The Diamond Princess cruise ship is currently quarantined in Japan because of 175 confirmed cases of the coronavirus — the infectious disease the World Health Organization is calling COVID-19, raising questions about the future of the cruise industry.
The question is important for Tampa, a port for six cruises lines and over one million passengers annually.
But Janice Sinardi, the owner of Cruise Planners Travel Agency in Temple Terrace said that she hasn’t seen major repercussions here.
“It has not affected the bookings out of Tampa,” said Sinardi, “because Tampa's cruises go down to Mexico and the Western Caribbean. It seems to be affecting the West Coast of the United States more than anything else.”
Sinardi added that her agency has even seen an increase in cruise bookings for European destinations, Alaska and the Caribbean, probably because travelers currently view those destinations as safer.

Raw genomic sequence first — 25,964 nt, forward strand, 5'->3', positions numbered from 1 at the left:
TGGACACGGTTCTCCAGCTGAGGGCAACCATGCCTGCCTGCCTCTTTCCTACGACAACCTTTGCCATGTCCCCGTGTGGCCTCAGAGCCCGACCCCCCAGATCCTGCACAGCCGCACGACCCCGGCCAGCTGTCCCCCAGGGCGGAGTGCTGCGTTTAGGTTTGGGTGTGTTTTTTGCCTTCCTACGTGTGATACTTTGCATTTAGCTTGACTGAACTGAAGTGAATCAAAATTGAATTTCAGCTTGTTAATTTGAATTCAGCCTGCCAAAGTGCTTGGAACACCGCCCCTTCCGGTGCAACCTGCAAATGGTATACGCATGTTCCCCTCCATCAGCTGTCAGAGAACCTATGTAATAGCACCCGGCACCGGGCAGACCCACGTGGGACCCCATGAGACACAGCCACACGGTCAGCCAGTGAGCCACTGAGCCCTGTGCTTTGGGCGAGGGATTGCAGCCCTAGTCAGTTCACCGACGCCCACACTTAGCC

Another cruise liner, Holland America's MS Westerdam, has been denied entry at five different Asian ports, even though there have been no confirmed cases of the virus on board.
Companies are also trying to keep cruise goers as healthy as they can.
“Cruise lines take a lot of precautions,” said Sinardi. “The safety of the customers, the guests onboard, the crew, the shop, the cleanliness and sanitizing of the ships is an ongoing program."
Sinardi said most cruise companies are trying to keep travelers updated on the situation.
“Each line has issued a similar, yet their own policy in reference to how they’re handling this,” she said, adding that some are sending letters to both travel agencies and people leaving on cruises in the next few weeks.
As for how lines are handling a potential dip in bookings, Sinardi said, “what they may do is pull out of an area for a while and maybe not go to the Orient or to Asia in particular, and they might redirect some of their ships.”